Internship Over, Now What?

Thrivent Financial, Mayo Clinic, Target Corporation, and General Mills, just a few of the great organizations students in the Full-time UST MBA class of 2014 interned with this last summer. 97% of this year’s full-time MBA cohort completed an internship. Business cards were shared, happy hours attended, but days in the office are turning into days in the classroom. This should signify a shift in thought for many, but each student can now apply many new business practices learned through direct experience.

The skills you gain in an internship can be be what sets you apart from the rest in applying for a post-MBA job. In order to capitalize on that though there is a lot to do during the school year. Below is a quick to-do list to ensure you fully utilize the experiences you had this summer.


What to do after the internship:

Update your résumé, LinkedIn profile and all other professional platforms.

Obtain a job description from your interning role, but go beyond what is written on that page.  Think of daily minute tasks, as well as large projects you were a part of.  Provide results for what was accomplished, and remember to quantify where applicable.

Create and foster connections.

Send thank you letters to each of your direct supervisors and team members.  Connect with all the people you had contact with, and even a few you may have just seen on a daily basis.  Include thoughtful or unique messages within each of your online invites.

Follow up with supervisors, mentors or coworkers throughout the school year.  Send relevant articles, request updates or send ideas for projects you worked on, and always keep them informed of important activities with you (i.e. graduation, case competitions, etc.). Sending invites to Open 4 Business, Master’s Connection, Master’s Pub and other events is also a great way to keep those connections alive and maintained offline.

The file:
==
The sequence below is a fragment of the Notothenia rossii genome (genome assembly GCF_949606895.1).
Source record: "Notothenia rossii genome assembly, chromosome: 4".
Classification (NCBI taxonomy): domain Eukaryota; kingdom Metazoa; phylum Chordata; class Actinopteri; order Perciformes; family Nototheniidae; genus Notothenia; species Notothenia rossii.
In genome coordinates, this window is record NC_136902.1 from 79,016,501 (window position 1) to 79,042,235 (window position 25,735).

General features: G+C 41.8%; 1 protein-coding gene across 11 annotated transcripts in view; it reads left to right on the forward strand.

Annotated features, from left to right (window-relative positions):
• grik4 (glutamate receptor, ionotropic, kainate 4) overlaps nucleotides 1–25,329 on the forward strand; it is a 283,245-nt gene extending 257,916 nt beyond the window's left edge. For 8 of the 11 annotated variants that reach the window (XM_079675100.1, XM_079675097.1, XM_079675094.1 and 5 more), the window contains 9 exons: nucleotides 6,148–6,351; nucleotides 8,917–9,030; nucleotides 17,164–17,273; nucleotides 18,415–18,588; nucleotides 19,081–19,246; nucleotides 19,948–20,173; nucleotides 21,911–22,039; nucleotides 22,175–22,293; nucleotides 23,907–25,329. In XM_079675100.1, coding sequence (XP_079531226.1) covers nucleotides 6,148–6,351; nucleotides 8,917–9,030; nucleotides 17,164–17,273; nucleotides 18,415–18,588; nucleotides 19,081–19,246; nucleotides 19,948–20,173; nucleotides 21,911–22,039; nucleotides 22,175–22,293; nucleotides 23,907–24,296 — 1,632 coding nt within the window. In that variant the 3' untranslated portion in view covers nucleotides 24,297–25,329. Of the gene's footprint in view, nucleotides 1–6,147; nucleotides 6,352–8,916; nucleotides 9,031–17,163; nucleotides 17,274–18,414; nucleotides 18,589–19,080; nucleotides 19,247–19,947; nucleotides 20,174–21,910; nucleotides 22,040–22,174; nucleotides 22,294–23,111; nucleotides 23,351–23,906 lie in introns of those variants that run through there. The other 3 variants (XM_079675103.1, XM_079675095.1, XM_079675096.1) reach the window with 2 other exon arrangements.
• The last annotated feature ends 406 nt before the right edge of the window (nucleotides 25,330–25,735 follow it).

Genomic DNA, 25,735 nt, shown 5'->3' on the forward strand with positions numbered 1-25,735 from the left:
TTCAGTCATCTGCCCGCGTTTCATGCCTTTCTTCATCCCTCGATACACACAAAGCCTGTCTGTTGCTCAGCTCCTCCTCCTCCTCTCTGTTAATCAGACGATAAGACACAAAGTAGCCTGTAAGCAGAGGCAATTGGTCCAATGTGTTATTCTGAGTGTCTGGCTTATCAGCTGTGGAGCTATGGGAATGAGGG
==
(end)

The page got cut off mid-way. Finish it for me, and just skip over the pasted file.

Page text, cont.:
Now might also be a great time to ask for additional work.  Part-time helpers come in handy when deadlines approach. Your willingness could be the difference between a fulltime job or another summer without a paycheck.

Discuss your experience with fellow classmates.

Firsthand experience is better than anything written on  Ask colleagues what they liked or didn’t like, as well as questions regarding work – life balance, company culture and management style.  Your classmates are now insiders who have direct experience, but also a whole new list of connections.

Be open, but diligent.

While it may have been stated that a job offer will be coming your way shortly, or within the next few months.  that, by no means, allows you to stop your job search.  Not only have your qualifications grown significantly, so has your professional vernacular.  Increase your options by continuing your job search.  Waiting for one offer is easy, creating multiple offers is smart.  Start the career search early, continue to apply, and keep your options open, thus ensuring you have the career path of choice.